C Squad/CREW Pilot Shows Strong Positive Results

July 21, 2017

Evaluations find that our C Squad curriculum increases engagement and builds skills in middle school students.

During 2016 (winter-spring of the 2015-16 school year and throughout 2016-17), Morningside Center supported 13 NYC expanded-day programs in piloting our C Squad curriculum – which was then called CREW.  

Some 495 young people in these programs participated in CREW during the period, and we provided training and/or coaching to 58 after-school staff. 

The sites piloting the CREW curriculum engaged students in regular CREW sessions – about twice per week, on average. In evaluations completed by CBO staff after conducting CREW sessions:

  • 94% agreed or strongly agreed that the topic was relevant to students.
  • 85% agreed or strongly agreed that students improved their understanding of the topic.
  • 81% agreed or strongly agreed that students responded positively to the activities.

Staff reported that students were engaged and excited by CREW activities, including the creation of the group’s community values, making a meaningful center piece for their circle, and sharing experiences and reflections. Students also liked games, icebreakers, singing, dancing and other lighter activities. One CREW leader commented that “the kids were very excited about the lesson and seemed almost too enthusiastic”!  Other comments included:

  • “Students were able to open up almost immediately.”
  • “Students were very much into the topic. They asked questions and also had some helping answers to others’ questions.”
  • “It produced a great discussion. It helped bring the kids closer to everything [and to better understand] bullying and how adults were affected also.”
  • “Students spoke in depth about struggles they want to change before high school.”
  • “Students found common ground with others outside their cliques.”
  • “The values and community agreements of CREW were a high point because I knew what we were doing is sinking in.”
  • Everyone was cooperative and willing to learn one another’s backgrounds…. They really established themselves as a happy, comfortable group during that session.”
  • “It was amazing to see how much students remembered from past sessions.  It showed the activities were really impactful.”
  • “Students offered alternatives to put-downs that were so creative and heart-warming.”
  • “The youth shared amazing memories that honestly made the group feel like a whole unit.”
  • “Students left me amazed about the maturity they showed while speaking and giving advice.”

PEAR Evaluation

We partnered with PEAR (Program in Education, Afterschool and Resiliency) to assess the impact of CREW on students’ social and emotional development at three of the participating sites. PEAR was founded in 1999 by Gil Noam, a nationally recognized developmental psychologist. PEAR is a joint initiative of Harvard University and McLean Hospital.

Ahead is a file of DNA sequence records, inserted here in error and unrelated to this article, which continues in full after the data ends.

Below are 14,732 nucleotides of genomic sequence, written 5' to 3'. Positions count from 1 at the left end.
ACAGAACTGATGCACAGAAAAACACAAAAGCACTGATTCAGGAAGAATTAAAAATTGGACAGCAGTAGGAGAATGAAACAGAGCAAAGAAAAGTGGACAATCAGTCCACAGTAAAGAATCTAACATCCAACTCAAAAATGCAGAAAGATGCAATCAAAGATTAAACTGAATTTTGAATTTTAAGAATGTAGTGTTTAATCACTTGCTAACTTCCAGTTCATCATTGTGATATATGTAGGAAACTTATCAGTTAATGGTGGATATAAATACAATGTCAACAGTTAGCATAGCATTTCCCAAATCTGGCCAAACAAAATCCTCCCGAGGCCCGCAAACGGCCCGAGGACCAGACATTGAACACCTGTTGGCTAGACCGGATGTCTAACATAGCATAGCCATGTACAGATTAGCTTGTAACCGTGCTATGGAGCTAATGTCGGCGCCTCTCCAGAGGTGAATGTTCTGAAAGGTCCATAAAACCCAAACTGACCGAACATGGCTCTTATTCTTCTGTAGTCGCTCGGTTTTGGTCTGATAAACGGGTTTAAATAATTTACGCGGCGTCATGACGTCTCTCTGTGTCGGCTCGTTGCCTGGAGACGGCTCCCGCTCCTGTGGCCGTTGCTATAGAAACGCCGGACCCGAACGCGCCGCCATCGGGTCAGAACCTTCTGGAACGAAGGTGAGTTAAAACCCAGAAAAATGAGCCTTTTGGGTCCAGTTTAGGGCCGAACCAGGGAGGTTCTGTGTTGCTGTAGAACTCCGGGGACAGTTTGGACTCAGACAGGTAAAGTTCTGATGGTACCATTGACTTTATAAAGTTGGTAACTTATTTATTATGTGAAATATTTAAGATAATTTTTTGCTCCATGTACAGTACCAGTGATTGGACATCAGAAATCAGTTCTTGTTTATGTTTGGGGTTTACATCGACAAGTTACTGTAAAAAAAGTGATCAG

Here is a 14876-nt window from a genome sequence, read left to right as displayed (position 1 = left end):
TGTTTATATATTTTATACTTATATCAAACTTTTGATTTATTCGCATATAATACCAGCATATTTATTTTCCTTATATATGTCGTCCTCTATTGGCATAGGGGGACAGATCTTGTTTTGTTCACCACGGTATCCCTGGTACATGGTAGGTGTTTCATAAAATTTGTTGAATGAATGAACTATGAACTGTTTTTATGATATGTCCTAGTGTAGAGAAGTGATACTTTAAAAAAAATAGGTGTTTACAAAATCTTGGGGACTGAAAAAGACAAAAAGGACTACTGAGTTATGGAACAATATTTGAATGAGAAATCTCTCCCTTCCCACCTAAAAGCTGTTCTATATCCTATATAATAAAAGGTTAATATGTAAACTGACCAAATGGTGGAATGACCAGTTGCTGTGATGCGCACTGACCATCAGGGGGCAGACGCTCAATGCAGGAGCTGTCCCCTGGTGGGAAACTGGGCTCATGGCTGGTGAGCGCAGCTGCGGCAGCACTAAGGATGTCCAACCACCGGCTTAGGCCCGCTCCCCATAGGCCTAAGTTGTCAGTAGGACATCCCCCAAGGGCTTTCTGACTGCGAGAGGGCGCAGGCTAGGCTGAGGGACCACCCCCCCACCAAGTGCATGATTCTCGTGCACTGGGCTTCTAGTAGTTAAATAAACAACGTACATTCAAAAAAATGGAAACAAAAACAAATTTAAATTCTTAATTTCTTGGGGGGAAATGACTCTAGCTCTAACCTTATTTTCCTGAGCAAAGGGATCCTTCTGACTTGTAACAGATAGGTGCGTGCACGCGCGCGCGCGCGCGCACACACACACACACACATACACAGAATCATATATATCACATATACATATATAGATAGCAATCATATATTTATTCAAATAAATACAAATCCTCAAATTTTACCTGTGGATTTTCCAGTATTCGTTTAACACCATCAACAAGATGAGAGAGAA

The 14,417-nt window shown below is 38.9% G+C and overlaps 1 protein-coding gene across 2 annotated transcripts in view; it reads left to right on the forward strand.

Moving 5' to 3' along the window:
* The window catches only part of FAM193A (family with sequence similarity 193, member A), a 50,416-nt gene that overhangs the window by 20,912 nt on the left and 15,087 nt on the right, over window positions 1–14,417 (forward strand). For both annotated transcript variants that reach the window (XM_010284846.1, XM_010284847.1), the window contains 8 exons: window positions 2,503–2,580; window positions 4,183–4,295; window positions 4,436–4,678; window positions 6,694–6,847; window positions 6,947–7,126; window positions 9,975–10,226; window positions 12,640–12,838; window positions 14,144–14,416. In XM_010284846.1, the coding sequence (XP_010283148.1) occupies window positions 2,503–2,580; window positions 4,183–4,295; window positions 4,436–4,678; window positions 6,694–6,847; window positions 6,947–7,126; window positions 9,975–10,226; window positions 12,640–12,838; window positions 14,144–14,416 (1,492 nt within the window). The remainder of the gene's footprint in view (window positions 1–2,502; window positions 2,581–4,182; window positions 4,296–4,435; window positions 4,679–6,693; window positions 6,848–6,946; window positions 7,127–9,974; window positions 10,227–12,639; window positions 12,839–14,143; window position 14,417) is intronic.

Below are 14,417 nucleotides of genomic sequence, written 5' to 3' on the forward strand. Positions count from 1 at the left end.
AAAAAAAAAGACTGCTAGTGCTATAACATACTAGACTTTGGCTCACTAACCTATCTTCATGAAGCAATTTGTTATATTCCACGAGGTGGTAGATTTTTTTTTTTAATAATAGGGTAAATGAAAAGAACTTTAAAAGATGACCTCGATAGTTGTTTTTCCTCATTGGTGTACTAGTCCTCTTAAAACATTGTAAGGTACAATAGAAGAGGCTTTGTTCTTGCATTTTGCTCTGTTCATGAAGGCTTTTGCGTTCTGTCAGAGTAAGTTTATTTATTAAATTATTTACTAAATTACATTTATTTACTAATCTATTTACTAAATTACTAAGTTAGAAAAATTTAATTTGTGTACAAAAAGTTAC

Staff from the participating sites administered PEAR surveys in late fall and winter of 2015 and again in June of 2016.  In the fall, 166 students took PEAR’s “Holistic Student Assessment” (HSA) survey. This survey, which can be taken online or on paper, includes 86 questions aimed at providing a picture of students’ social and emotional strengths and challenges in areas such as emotion control, assertiveness, empathy, learning interest, and relationships with peers and adults. 

Also in the fall, students completed a separate survey recommended by PEAR, the “Strengths and Difficulties Questionnaire.” This survey assesses positive and negative aspects of students’ behavior and indicates whether interventions are needed. This data (in aggregate for each group) were provided to site directors and to Morningside Center. Site directors participated in an interpretation webinar with a PEAR coach to help analyze the results and identify trends among programs. The site directors themselves shared findings with staff and in some cases with school administration with the goal of providing students with needed supports.

In the spring, 131 students took PEAR’s HSA Retrospective survey. The survey contains the same items as HSA for assessing students’ social-emotional development, but asks students to reflect on how they feel today compared to the beginning of this school year on each of the questions. The survey is designed to assess program impact and student-reported change.  The students taking the survey were 59% Latino, 15% Black, 19% multi-racial, and 2% white.

The survey found that students reported “statistically significant positive change” on 13 of the 14 areas measured (action orientation, assertiveness, trust, empathy, reflection, optimism, learning interest, critical thinking, perseverance, academic motivation, school bonding, peer relationships, and adult relationships).

PEAR staff told us that overall, students in all three programs showed more robust improvements than are typical for the survey.